Descriptive keywords and phrases

To search using descriptive terms, consider the attributes of the images you are looking for: colors (red, green), objects (car, book), people (Mom, Friend), and scenes (beach, kitchen). You can also use multiple keywords for more precise searches.

Creating collections or albums based on objects

Another way to organize your Google Photos is through the creation of collections or albums. This method allows you to group images based on common themes, making it easier to access them later.

Manually tagging photos with labels

To manually tag your images, open a photo and click on the three dots in the upper right corner. Select ‘Add tags’ to enter descriptive labels for the image. You can also do this in bulk by selecting multiple images and using the same process.

Using Google Assistant or third-party apps for assistance

Google Assistant can help you tag photos by suggesting labels based on the content of your images. Simply ask Google Assistant to review your photos and suggest tags. Additionally, third-party apps like PhotoScape X can offer more advanced tagging features and organizational tools.

Exploring other organizational features like Places, People, and Animals

Google Photos offers a range of organizational features that go beyond simple tags. These features include Places, People, and Animals. By enabling these features, Google Photos automatically scans your images and groups them accordingly, making it easier to find photos related to specific locations, individuals, or animals.
Google Photos loses ‘Things’ carousel, but you can still search


As we come to the end of this discussion, it is important to acknowledge the loss of Google Photos’ “Things” carousel feature. This once valuable tool allowed users to easily access and view collections of photos categorized by objects, making it a popular choice for organizing and managing large photo libraries. However, with the recent update to Google Photos, this feature is no longer available.

Alternative Methods for Accessing “Things” in Photos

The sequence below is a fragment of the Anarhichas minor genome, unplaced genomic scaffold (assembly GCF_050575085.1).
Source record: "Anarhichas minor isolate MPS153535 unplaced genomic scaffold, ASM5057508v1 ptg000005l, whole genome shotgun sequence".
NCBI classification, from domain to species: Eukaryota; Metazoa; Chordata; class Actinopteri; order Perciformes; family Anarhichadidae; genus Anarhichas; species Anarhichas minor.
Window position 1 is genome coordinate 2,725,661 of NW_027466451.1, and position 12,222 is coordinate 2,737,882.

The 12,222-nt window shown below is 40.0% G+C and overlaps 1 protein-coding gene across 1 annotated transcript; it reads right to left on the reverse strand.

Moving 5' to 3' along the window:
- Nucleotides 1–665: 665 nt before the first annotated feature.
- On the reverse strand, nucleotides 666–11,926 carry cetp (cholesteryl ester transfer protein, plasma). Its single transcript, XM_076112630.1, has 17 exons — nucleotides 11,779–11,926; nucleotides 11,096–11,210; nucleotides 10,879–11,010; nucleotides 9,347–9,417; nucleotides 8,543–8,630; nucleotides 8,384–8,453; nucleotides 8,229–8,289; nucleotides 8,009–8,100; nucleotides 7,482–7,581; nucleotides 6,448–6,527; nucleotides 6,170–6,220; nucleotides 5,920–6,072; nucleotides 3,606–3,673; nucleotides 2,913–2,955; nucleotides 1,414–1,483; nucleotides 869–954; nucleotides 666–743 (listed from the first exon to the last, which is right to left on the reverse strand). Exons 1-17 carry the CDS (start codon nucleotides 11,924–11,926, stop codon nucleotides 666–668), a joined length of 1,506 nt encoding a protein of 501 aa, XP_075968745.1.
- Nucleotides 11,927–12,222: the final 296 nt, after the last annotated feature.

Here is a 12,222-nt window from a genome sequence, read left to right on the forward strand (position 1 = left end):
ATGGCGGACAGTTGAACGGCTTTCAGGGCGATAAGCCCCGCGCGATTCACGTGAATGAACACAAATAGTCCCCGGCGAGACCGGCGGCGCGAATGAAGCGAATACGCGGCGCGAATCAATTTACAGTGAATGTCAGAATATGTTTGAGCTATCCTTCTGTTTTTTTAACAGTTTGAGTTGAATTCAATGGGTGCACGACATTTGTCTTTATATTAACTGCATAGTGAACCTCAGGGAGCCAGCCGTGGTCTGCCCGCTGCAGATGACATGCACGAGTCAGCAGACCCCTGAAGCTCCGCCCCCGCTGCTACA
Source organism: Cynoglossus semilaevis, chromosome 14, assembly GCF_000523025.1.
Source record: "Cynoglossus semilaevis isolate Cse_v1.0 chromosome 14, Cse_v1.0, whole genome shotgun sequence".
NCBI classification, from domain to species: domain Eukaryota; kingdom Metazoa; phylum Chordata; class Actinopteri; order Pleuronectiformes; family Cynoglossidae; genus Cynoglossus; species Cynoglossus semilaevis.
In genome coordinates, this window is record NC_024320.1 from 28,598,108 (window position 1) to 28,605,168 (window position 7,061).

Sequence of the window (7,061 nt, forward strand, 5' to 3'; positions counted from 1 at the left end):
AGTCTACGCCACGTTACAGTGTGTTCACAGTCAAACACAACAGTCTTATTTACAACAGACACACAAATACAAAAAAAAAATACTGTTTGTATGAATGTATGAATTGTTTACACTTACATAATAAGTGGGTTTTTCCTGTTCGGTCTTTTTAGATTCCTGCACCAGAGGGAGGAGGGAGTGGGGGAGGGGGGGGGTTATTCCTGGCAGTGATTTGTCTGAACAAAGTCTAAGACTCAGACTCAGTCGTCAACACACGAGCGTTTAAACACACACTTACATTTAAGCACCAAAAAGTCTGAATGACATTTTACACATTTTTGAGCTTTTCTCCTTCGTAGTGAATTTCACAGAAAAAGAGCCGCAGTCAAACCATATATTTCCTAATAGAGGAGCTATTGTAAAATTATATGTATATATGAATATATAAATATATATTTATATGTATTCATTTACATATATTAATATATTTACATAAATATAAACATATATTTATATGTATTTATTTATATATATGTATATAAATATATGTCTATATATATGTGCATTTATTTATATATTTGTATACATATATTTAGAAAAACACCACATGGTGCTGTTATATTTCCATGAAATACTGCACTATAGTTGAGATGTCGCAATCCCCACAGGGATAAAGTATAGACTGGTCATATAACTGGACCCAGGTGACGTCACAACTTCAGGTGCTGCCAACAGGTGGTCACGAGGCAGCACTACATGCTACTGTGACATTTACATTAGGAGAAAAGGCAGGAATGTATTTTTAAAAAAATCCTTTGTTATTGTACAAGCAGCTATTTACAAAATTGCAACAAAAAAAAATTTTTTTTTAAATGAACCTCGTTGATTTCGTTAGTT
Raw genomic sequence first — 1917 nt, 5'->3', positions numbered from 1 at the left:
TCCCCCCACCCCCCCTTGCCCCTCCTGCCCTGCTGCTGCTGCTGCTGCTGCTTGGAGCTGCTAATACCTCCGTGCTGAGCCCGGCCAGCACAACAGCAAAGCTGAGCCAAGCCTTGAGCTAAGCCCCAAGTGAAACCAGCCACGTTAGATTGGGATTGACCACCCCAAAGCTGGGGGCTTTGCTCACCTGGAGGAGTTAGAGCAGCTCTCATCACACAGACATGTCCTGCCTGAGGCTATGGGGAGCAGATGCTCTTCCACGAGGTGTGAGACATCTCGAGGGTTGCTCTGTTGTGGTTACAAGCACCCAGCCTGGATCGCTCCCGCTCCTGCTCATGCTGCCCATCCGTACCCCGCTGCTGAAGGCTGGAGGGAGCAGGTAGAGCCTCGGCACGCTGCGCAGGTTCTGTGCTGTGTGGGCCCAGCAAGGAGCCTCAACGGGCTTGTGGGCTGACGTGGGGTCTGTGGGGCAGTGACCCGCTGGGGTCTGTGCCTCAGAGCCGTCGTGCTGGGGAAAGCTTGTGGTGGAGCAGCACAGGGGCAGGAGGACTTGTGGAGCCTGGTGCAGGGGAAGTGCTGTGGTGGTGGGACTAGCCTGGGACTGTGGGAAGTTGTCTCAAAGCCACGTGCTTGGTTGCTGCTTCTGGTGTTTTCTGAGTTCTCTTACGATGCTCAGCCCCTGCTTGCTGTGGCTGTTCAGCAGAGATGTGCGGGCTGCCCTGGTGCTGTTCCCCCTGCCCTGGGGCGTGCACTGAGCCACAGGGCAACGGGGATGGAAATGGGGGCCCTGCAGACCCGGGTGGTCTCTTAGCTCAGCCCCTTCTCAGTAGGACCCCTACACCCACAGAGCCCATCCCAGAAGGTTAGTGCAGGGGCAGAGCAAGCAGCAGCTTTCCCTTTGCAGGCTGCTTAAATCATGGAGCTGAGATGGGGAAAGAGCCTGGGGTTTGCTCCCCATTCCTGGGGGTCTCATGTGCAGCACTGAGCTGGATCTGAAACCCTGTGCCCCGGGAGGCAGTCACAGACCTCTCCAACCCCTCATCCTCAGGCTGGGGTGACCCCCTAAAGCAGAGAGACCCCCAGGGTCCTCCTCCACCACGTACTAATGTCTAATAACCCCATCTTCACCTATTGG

While it may be disheartening to see this feature disappear, there are still ways for users to access and organize their photos effectively. Google Photos offers a variety of alternative methods for finding and grouping photos based on content. One such method is the “Search” feature, which uses machine learning algorithms to identify and categorize photos by object, location, or person. Users can also create their own custom labels to organize photos based on specific criteria.

Encouragement to Adapt and Take Advantage of Other Google Photos Features

Adapting to change can be challenging, but in this case, it may lead to discovering new and useful features within Google Photos. For instance, users may find that the “Assistant” feature offers helpful suggestions for organizing photos based on events or people. Additionally, users can use the “Shared Libraries” feature to easily share and collaborate on photo collections with friends and family.

Invitation for Users to Share Their Experiences

Lastly, we invite users to share their experiences with accessing “Things” in photos after the change. How have you adjusted to the absence of this feature? Have you discovered any new methods or features that have proved helpful for organizing your photo library? Sharing your insights and experiences with others in the community can lead to valuable learning opportunities and help us all make the most of Google Photos.